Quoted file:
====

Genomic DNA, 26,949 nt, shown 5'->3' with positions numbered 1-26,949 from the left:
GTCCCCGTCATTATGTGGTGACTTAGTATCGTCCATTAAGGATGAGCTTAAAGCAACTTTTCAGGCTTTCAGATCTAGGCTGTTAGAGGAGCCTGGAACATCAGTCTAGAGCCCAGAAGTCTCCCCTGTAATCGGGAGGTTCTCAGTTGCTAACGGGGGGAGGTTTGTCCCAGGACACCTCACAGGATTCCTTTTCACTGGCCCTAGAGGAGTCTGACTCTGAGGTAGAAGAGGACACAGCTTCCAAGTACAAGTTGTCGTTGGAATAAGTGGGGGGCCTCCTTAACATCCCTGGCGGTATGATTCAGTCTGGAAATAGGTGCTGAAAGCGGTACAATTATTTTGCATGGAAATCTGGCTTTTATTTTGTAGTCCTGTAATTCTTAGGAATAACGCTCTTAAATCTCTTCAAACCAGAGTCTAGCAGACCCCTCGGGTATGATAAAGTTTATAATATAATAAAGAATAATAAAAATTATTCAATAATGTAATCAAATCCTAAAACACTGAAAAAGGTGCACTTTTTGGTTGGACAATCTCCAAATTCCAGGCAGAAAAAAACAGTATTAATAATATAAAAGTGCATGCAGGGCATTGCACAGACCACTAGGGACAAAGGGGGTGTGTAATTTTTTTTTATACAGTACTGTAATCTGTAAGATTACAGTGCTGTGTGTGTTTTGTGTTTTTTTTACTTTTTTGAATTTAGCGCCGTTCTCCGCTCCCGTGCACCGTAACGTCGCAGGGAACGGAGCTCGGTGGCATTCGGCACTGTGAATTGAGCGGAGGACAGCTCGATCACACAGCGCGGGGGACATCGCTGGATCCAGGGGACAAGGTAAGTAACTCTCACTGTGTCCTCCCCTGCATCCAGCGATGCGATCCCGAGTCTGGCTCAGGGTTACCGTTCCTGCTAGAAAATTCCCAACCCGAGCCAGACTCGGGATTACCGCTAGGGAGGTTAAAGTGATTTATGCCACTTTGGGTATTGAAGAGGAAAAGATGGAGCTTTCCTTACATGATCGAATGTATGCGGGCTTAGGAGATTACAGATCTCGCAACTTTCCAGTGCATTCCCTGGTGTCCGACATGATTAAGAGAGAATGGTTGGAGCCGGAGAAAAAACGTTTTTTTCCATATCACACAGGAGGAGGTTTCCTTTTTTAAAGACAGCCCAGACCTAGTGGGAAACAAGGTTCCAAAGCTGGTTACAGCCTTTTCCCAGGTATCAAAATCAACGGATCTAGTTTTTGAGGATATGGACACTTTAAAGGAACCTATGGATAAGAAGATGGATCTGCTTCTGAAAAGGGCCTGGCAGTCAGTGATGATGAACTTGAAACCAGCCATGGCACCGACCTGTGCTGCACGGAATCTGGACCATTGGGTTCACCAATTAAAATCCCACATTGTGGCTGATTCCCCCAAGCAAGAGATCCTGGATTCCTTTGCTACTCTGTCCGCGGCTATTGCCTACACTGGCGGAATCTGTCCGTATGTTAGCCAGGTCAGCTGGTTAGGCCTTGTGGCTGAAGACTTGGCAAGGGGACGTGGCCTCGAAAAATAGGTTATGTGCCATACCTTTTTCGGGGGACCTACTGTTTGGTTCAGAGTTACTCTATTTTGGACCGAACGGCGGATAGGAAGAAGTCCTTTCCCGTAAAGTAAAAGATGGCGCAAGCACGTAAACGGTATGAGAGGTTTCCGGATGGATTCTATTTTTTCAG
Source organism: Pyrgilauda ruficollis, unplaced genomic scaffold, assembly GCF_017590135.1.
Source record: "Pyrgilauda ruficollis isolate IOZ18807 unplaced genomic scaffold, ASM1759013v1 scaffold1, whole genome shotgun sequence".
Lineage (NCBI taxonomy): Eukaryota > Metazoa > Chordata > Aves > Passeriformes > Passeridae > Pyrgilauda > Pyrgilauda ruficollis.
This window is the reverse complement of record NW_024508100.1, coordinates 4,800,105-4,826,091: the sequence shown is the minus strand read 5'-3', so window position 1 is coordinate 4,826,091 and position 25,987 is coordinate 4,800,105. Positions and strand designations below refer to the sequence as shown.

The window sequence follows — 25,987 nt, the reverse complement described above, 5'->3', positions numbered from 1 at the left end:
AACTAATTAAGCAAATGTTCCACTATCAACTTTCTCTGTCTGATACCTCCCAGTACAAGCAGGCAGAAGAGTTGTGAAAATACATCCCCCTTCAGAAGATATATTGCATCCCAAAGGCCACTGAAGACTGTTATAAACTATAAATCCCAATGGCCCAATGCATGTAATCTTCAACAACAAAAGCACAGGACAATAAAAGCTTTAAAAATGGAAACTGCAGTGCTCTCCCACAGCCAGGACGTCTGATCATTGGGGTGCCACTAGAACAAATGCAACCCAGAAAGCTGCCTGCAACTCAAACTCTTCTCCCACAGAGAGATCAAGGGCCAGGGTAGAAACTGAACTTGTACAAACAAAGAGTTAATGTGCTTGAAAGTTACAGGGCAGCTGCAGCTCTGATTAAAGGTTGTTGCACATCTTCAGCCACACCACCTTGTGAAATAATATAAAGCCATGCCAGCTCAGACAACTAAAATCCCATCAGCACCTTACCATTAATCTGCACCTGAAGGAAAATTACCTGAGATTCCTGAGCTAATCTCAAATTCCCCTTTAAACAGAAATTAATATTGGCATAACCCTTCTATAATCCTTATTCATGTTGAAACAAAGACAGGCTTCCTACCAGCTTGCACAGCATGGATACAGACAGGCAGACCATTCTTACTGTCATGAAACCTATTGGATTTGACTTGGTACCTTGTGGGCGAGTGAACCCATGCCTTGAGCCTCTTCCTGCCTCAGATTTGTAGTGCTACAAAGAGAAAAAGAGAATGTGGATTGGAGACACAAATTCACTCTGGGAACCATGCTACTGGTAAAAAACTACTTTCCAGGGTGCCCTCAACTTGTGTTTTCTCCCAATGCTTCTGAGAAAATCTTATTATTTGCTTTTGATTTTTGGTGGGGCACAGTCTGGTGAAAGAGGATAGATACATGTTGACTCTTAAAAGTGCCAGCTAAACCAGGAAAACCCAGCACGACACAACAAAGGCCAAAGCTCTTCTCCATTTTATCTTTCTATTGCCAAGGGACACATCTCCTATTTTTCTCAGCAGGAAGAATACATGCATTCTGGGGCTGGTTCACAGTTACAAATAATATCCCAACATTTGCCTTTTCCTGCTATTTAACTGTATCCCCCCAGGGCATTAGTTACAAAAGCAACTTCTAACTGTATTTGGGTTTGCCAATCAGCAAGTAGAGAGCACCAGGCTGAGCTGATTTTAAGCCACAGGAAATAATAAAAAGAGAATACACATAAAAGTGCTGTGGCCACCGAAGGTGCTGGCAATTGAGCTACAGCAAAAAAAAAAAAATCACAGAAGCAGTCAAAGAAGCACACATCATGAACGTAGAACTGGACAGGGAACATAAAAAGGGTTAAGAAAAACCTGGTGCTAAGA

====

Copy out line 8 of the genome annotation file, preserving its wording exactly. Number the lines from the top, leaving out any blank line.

AACTAATTAAGCAAATGTTCCACTATCAACTTTCTCTGTCTGATACCTCCCAGTACAAGCAGGCAGAAGAGTTGTGAAAATACATCCCCCTTCAGAAGATATATTGCATCCCAAAGGCCACTGAAGACTGTTATAAACTATAAATCCCAATGGCCCAATGCATGTAATCTTCAACAACAAAAGCACAGGACAATAAAAGCTTTAAAAATGGAAACTGCAGTGCTCTCCCACAGCCAGGACGTCTGATCATTGGGGTGCCACTAGAACAAATGCAACCCAGAAAGCTGCCTGCAACTCAAACTCTTCTCCCACAGAGAGATCAAGGGCCAGGGTAGAAACTGAACTTGTACAAACAAAGAGTTAATGTGCTTGAAAGTTACAGGGCAGCTGCAGCTCTGATTAAAGGTTGTTGCACATCTTCAGCCACACCACCTTGTGAAATAATATAAAGCCATGCCAGCTCAGACAACTAAAATCCCATCAGCACCTTACCATTAATCTGCACCTGAAGGAAAATTACCTGAGATTCCTGAGCTAATCTCAAATTCCCCTTTAAACAGAAATTAATATTGGCATAACCCTTCTATAATCCTTATTCATGTTGAAACAAAGACAGGCTTCCTACCAGCTTGCACAGCATGGATACAGACAGGCAGACCATTCTTACTGTCATGAAACCTATTGGATTTGACTTGGTACCTTGTGGGCGAGTGAACCCATGCCTTGAGCCTCTTCCTGCCTCAGATTTGTAGTGCTACAAAGAGAAAAAGAGAATGTGGATTGGAGACACAAATTCACTCTGGGAACCATGCTACTGGTAAAAAACTACTTTCCAGGGTGCCCTCAACTTGTGTTTTCTCCCAATGCTTCTGAGAAAATCTTATTATTTGCTTTTGATTTTTGGTGGGGCACAGTCTGGTGAAAGAGGATAGATACATGTTGACTCTTAAAAGTGCCAGCTAAACCAGGAAAACCCAGCACGACACAACAAAGGCCAAAGCTCTTCTCCATTTTATCTTTCTATTGCCAAGGGACACATCTCCTATTTTTCTCAGCAGGAAGAATACATGCATTCTGGGGCTGGTTCACAGTTACAAATAATATCCCAACATTTGCCTTTTCCTGCTATTTAACTGTATCCCCCCAGGGCATTAGTTACAAAAGCAACTTCTAACTGTATTTGGGTTTGCCAATCAGCAAGTAGAGAGCACCAGGCTGAGCTGATTTTAAGCCACAGGAAATAATAAAAAGAGAATACACATAAAAGTGCTGTGGCCACCGAAGGTGCTGGCAATTGAGCTACAGCAAAAAAAAAAAAATCACAGAAGCAGTCAAAGAAGCACACATCATGAACGTAGAACTGGACAGGGAACATAAAAAGGGTTAAGAAAAACCTGGTGCTAAGA